Searching cultures—finding uncommon commonalities | ANTH 3001 – Indigenous Peoples in the Modern World | Walden University

 How can one learn about culture? Anthropology involves examining other cultures and documenting human behavior. Sometimes it involves comparing societies in order to increase self-understanding. Comparing observations of an indigenous culture with another culture can be complicated, but may be unavoidable as a participant observer who—no matter the efforts at objectivity—will most likely see things through his or her own culture. Anthropologists often learn about indigenous groups by examining cultural elements, including language, values, symbols, rituals, customs, and beliefs. These are elements that help define a culture. In this Discussion, you compare a thought, belief, or ritual from your own culture with that of an indigenous culture.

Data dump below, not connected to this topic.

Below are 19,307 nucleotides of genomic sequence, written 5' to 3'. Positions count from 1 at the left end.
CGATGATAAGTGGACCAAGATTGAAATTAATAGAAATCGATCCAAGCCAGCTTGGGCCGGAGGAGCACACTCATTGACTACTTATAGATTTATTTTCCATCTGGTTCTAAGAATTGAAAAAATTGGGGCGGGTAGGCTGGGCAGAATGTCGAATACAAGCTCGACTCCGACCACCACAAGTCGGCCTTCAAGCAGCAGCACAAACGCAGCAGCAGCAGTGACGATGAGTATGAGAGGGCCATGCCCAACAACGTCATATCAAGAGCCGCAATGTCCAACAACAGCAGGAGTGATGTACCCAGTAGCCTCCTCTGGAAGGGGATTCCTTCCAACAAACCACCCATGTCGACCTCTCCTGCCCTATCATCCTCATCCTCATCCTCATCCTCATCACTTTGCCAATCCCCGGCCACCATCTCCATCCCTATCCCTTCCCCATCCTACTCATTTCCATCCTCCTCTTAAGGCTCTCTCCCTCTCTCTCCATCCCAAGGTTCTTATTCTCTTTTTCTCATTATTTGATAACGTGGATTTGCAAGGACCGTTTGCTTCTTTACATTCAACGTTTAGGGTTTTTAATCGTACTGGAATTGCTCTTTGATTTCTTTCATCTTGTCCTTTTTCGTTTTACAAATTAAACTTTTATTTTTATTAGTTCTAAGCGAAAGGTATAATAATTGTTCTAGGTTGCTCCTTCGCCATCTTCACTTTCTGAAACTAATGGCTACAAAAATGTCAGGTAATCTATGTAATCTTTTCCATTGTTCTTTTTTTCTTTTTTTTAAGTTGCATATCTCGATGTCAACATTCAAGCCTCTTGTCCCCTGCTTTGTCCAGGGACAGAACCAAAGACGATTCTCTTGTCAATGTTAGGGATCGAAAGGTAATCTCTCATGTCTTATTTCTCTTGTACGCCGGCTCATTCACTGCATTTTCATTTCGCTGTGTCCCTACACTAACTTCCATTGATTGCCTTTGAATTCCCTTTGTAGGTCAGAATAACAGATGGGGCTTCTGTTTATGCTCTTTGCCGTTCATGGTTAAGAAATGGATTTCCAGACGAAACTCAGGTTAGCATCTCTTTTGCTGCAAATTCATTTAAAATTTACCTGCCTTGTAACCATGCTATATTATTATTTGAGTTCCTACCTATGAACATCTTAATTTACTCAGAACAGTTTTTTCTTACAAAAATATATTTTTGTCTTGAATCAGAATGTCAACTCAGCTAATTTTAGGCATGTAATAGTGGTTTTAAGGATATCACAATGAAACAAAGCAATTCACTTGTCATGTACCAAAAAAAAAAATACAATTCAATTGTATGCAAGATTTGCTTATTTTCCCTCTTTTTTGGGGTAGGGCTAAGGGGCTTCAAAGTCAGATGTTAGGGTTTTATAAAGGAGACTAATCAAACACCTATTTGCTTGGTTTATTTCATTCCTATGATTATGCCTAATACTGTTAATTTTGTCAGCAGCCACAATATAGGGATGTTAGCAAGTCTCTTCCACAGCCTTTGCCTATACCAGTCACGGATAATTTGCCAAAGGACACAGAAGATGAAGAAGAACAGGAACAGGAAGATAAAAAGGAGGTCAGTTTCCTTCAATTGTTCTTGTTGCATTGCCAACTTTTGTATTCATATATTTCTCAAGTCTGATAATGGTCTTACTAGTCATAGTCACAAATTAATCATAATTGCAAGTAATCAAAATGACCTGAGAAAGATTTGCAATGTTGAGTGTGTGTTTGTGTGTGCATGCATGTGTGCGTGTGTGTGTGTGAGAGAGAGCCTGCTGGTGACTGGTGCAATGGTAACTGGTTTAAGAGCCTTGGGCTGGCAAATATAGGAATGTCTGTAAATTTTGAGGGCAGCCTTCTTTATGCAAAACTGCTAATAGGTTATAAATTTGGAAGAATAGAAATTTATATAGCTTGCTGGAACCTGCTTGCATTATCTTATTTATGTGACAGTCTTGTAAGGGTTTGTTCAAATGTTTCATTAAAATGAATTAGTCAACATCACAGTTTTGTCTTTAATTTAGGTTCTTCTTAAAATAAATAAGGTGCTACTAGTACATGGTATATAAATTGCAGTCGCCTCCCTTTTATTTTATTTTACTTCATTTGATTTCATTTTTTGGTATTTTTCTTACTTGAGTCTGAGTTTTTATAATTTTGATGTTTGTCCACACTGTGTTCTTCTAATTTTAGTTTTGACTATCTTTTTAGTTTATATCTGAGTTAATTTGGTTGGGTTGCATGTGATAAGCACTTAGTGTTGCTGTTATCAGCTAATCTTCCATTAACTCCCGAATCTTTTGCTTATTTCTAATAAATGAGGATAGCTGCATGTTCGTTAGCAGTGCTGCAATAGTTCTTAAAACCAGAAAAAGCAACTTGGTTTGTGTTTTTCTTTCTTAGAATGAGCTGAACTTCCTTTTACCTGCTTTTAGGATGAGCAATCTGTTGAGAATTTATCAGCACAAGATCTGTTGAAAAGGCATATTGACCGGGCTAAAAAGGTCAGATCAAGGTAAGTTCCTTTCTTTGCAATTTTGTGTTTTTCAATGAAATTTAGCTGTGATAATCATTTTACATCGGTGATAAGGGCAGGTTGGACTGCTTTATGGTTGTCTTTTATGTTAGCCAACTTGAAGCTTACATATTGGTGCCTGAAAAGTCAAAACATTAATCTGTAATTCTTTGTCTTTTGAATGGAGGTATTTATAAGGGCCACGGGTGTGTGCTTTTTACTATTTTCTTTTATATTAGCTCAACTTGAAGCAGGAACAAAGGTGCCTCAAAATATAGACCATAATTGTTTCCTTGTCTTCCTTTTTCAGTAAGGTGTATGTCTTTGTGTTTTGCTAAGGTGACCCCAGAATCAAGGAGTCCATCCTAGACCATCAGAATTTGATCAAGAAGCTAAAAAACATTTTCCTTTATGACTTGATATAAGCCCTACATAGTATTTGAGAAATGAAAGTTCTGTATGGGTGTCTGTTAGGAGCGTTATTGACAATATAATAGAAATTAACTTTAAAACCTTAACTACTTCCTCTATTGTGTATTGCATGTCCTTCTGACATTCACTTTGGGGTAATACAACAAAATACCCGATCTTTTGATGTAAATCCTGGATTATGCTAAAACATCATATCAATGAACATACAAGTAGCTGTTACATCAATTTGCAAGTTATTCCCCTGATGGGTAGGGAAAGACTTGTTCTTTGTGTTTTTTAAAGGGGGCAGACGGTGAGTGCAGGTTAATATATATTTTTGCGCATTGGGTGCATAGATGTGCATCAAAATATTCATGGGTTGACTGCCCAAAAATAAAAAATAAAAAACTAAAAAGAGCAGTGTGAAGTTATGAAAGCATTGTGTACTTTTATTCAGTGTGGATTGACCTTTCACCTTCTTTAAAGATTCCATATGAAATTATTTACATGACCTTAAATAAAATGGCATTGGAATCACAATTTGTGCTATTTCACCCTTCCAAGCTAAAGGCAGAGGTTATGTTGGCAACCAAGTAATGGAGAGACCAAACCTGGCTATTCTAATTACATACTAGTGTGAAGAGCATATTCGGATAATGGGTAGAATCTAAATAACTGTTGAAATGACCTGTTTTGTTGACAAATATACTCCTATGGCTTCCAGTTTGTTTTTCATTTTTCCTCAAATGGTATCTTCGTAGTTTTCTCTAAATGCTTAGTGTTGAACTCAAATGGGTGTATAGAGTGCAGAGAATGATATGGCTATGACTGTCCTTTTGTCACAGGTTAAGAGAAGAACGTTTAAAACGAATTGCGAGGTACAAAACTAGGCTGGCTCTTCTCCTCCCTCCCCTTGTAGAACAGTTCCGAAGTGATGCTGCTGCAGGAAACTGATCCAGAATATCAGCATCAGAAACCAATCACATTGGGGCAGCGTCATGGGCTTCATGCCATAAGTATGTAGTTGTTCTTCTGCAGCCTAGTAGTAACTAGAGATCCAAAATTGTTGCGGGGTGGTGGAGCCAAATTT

Review this week’s assigned readings in the course texts.

  • Select one indigenous group from the reading and review the cultural elements of that group.
  • Compare a thought, belief, or ritual that you practice in your own culture to a thought, belief, or ritual in an indigenous culture.
  • Consider how comparing aspects of two different cultures can be problematic or useful.

With these thoughts in mind:

Post one paragraph that describes your comparison of a thought, belief, or ritual in your own community with that from an indigenous culture. In a second paragraph, discuss the challenges in comparing thoughts, beliefs, or rituals from two communities in this way. Explain how this comparison might be useful.

Be sure to support your ideas by connecting them to the week’s Learning Resources, or something you have read, heard, seen, or experienced.

Read a selection of your colleagues’ postings.